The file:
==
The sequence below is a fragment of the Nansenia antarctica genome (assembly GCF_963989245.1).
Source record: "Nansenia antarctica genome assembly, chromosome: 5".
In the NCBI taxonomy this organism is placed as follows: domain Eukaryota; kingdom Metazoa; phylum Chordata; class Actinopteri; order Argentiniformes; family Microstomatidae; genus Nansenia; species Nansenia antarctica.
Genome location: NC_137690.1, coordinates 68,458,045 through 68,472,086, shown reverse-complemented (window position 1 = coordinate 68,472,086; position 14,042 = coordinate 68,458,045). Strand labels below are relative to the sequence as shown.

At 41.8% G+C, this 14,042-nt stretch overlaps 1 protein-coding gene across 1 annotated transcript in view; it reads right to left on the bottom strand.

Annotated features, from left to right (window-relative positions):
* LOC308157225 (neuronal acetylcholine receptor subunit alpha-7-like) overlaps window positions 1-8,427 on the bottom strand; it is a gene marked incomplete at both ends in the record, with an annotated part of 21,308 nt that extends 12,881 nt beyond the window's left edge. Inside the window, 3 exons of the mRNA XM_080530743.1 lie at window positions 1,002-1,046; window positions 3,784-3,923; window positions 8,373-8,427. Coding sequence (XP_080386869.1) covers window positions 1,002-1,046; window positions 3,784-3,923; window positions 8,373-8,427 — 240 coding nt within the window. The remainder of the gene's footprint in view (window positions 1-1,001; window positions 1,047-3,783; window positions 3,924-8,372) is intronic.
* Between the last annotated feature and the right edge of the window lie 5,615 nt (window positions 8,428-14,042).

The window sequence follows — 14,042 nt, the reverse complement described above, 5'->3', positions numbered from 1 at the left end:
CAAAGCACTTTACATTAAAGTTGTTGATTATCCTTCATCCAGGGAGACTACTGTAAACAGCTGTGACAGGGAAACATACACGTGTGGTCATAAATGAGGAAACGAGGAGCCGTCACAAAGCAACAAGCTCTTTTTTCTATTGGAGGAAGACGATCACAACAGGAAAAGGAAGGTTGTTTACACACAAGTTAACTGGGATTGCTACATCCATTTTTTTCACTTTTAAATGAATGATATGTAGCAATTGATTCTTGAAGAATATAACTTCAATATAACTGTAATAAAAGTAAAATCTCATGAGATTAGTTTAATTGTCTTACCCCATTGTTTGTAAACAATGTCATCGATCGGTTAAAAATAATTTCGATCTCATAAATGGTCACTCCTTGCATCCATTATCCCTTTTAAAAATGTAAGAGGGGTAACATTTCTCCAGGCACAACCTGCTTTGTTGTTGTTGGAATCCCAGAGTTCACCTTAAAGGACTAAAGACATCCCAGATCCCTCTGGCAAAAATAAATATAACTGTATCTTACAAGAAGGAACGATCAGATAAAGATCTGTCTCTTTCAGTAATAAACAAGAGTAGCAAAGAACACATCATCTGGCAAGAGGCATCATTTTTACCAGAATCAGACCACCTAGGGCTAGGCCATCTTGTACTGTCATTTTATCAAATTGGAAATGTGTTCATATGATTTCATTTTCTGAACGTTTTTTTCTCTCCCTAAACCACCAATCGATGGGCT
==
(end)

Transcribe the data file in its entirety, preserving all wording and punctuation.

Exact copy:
The sequence below is a fragment of the Nansenia antarctica genome (assembly GCF_963989245.1).
Source record: "Nansenia antarctica genome assembly, chromosome: 5".
In the NCBI taxonomy this organism is placed as follows: domain Eukaryota; kingdom Metazoa; phylum Chordata; class Actinopteri; order Argentiniformes; family Microstomatidae; genus Nansenia; species Nansenia antarctica.
Genome location: NC_137690.1, coordinates 68,458,045 through 68,472,086, shown reverse-complemented (window position 1 = coordinate 68,472,086; position 14,042 = coordinate 68,458,045). Strand labels below are relative to the sequence as shown.

At 41.8% G+C, this 14,042-nt stretch overlaps 1 protein-coding gene across 1 annotated transcript in view; it reads right to left on the bottom strand.

Annotated features, from left to right (window-relative positions):
* LOC308157225 (neuronal acetylcholine receptor subunit alpha-7-like) overlaps window positions 1-8,427 on the bottom strand; it is a gene marked incomplete at both ends in the record, with an annotated part of 21,308 nt that extends 12,881 nt beyond the window's left edge. Inside the window, 3 exons of the mRNA XM_080530743.1 lie at window positions 1,002-1,046; window positions 3,784-3,923; window positions 8,373-8,427. Coding sequence (XP_080386869.1) covers window positions 1,002-1,046; window positions 3,784-3,923; window positions 8,373-8,427 — 240 coding nt within the window. The remainder of the gene's footprint in view (window positions 1-1,001; window positions 1,047-3,783; window positions 3,924-8,372) is intronic.
* Between the last annotated feature and the right edge of the window lie 5,615 nt (window positions 8,428-14,042).

The window sequence follows — 14,042 nt, the reverse complement described above, 5'->3', positions numbered from 1 at the left end:
CAAAGCACTTTACATTAAAGTTGTTGATTATCCTTCATCCAGGGAGACTACTGTAAACAGCTGTGACAGGGAAACATACACGTGTGGTCATAAATGAGGAAACGAGGAGCCGTCACAAAGCAACAAGCTCTTTTTTCTATTGGAGGAAGACGATCACAACAGGAAAAGGAAGGTTGTTTACACACAAGTTAACTGGGATTGCTACATCCATTTTTTTCACTTTTAAATGAATGATATGTAGCAATTGATTCTTGAAGAATATAACTTCAATATAACTGTAATAAAAGTAAAATCTCATGAGATTAGTTTAATTGTCTTACCCCATTGTTTGTAAACAATGTCATCGATCGGTTAAAAATAATTTCGATCTCATAAATGGTCACTCCTTGCATCCATTATCCCTTTTAAAAATGTAAGAGGGGTAACATTTCTCCAGGCACAACCTGCTTTGTTGTTGTTGGAATCCCAGAGTTCACCTTAAAGGACTAAAGACATCCCAGATCCCTCTGGCAAAAATAAATATAACTGTATCTTACAAGAAGGAACGATCAGATAAAGATCTGTCTCTTTCAGTAATAAACAAGAGTAGCAAAGAACACATCATCTGGCAAGAGGCATCATTTTTACCAGAATCAGACCACCTAGGGCTAGGCCATCTTGTACTGTCATTTTATCAAATTGGAAATGTGTTCATATGATTTCATTTTCTGAACGTTTTTTTCTCTCCCTAAACCACCAATCGATGGGCT